Well-meaning coaches everywhere are telling actors to treat their careers like a business. We’re told to be the “CEO of our own Company”. We’re expected to spend a minimum number of hours working hard at our business. But working towards a bottom line “at all costs” is a prescription for anxiety and depression.
All of my life, I’ve been so devoted to my career that it would take me by surprise when I’d see some actors not do obvious things like submit for auditions or mail the headshots they just paid hundreds of dollars for, or even trying to learn about the business. They never understood the value and the payoff of “planting seeds”.
For instance, when I was working in Chicago, a theatre director called me in for a lead in a show I never submitted for, and was ultimately cast. My roommate, a fellow “actor”, said, “Hunh – must be nice.” Her tone implied how “it must be nice not to have to do anything and still get a called in”. I was speechless. Had she not seen me bust my butt over the last several years, auditioning, auditioning, doing staged readings, auditioning, performing, auditioning, doing free work, performing, etc? Did she not see how it made perfect sense that my name would come up for this kind of role, because I had already worked so much around town? I mean, we’re talking years. (Truth is, she never submitted for anything.)
So what I’m saying is, it’s vital to plant seeds. Yet doing activities that are supposed to get us ahead when they have no immediate result, is the hardest thing to do. So we don’t, and we’re back to where we started for another day . . . another week . . . another month . . . another year.
This is why I hold Action Groups. This is why my programs do the things that actors just can’t bring themselves to do. Even if you don’t work with me, do something that will hold you accountable. Do something that will make the tasks easier for you. Just don’t do nothing. Nothing grows from nothing.
I’m not sure if I’ve ever heard this term before – holistic marketing – but it fits for me. When I work with actors on their marketing I find that they have a very limited view of it. Most likely, they’ve attended a seminar or webinar bombarding them with lists of things that they MUST DO NOW! Perhaps they’ve listened to a panel of “experts” who more than likely competed with their fellow panelists over who had the best answers. Holistic Marketing is exactly what it sounds like – considering the entire artist. I believe that the best answer always lies within each person. No expert can tell you what is best for you. My job is to shine a light on the artist’s own inner wisdom. I never tell anyone what they must do.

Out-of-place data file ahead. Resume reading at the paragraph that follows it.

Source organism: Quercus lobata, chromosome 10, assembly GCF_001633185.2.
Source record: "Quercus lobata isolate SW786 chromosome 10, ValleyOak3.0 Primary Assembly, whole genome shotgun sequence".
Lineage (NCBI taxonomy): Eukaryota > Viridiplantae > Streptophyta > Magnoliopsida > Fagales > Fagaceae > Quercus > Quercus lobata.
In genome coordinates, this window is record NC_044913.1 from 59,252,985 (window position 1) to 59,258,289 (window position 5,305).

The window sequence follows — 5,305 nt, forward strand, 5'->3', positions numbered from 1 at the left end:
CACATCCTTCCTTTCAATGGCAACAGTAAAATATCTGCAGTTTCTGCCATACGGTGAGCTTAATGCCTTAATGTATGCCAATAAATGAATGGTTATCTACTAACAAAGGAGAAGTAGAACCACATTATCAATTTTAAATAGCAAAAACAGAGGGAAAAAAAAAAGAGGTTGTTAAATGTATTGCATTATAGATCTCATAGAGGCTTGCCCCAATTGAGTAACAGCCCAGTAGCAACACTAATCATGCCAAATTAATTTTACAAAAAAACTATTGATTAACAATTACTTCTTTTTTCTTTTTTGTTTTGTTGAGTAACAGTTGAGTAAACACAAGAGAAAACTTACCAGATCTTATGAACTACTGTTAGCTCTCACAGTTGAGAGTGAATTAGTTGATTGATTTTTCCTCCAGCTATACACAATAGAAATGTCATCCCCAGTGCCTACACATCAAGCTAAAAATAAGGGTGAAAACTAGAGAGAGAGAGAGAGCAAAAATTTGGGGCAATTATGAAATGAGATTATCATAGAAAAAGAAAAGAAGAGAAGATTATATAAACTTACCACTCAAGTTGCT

Considering the entire artist involves three areas for me: ACTION, SUPPORT AND PRODUCT. As I mentioned in my recent interview (start 44:56), actors can go anywhere for postcards and mailing services, but they’re not going to get one-on-one guidance providing them with the next best actions. A printer will hand you your postcard order and wish you good luck. They won’t advise you on address lists and schedules. They can’t tell you which photo or message best communicates your essence. Younger actors tend to limit themselves to on-line marketing, while older actors stick to snail mail. And neither group makes strong efforts towards in-person meetings. When an actor is left alone to make marketing decisions, the overwhelm often leads to no decision.